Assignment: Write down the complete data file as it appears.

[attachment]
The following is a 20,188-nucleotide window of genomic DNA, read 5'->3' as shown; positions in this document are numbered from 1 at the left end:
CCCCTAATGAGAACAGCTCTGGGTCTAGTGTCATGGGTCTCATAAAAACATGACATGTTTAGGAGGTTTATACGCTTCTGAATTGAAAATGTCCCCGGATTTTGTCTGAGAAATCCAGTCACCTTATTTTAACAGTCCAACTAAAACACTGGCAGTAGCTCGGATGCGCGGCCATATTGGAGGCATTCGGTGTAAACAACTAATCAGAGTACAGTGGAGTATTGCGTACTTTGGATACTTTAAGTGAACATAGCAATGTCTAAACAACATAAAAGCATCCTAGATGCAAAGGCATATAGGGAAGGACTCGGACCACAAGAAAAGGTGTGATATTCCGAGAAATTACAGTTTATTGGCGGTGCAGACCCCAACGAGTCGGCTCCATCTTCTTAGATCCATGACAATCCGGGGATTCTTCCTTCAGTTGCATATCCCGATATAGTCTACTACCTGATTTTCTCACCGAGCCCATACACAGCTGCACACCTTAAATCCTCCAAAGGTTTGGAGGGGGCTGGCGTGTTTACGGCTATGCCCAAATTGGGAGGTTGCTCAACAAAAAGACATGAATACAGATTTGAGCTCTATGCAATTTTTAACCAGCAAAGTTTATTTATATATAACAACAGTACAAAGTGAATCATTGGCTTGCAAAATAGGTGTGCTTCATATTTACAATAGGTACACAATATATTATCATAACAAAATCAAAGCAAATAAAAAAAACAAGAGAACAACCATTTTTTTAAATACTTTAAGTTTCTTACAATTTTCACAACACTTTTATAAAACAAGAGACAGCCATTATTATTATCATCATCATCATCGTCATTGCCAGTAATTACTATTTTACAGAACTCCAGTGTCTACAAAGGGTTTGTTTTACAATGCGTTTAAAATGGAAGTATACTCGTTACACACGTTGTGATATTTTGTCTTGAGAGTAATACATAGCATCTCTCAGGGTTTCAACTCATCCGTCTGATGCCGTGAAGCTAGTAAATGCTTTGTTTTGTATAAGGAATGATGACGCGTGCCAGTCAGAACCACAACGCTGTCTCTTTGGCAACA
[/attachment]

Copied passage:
The following is a 20,188-nucleotide window of genomic DNA, read 5'->3' as shown; positions in this document are numbered from 1 at the left end:
CCCCTAATGAGAACAGCTCTGGGTCTAGTGTCATGGGTCTCATAAAAACATGACATGTTTAGGAGGTTTATACGCTTCTGAATTGAAAATGTCCCCGGATTTTGTCTGAGAAATCCAGTCACCTTATTTTAACAGTCCAACTAAAACACTGGCAGTAGCTCGGATGCGCGGCCATATTGGAGGCATTCGGTGTAAACAACTAATCAGAGTACAGTGGAGTATTGCGTACTTTGGATACTTTAAGTGAACATAGCAATGTCTAAACAACATAAAAGCATCCTAGATGCAAAGGCATATAGGGAAGGACTCGGACCACAAGAAAAGGTGTGATATTCCGAGAAATTACAGTTTATTGGCGGTGCAGACCCCAACGAGTCGGCTCCATCTTCTTAGATCCATGACAATCCGGGGATTCTTCCTTCAGTTGCATATCCCGATATAGTCTACTACCTGATTTTCTCACCGAGCCCATACACAGCTGCACACCTTAAATCCTCCAAAGGTTTGGAGGGGGCTGGCGTGTTTACGGCTATGCCCAAATTGGGAGGTTGCTCAACAAAAAGACATGAATACAGATTTGAGCTCTATGCAATTTTTAACCAGCAAAGTTTATTTATATATAACAACAGTACAAAGTGAATCATTGGCTTGCAAAATAGGTGTGCTTCATATTTACAATAGGTACACAATATATTATCATAACAAAATCAAAGCAAATAAAAAAAACAAGAGAACAACCATTTTTTTAAATACTTTAAGTTTCTTACAATTTTCACAACACTTTTATAAAACAAGAGACAGCCATTATTATTATCATCATCATCATCGTCATTGCCAGTAATTACTATTTTACAGAACTCCAGTGTCTACAAAGGGTTTGTTTTACAATGCGTTTAAAATGGAAGTATACTCGTTACACACGTTGTGATATTTTGTCTTGAGAGTAATACATAGCATCTCTCAGGGTTTCAACTCATCCGTCTGATGCCGTGAAGCTAGTAAATGCTTTGTTTTGTATAAGGAATGATGACGCGTGCCAGTCAGAACCACAACGCTGTCTCTTTGGCAACA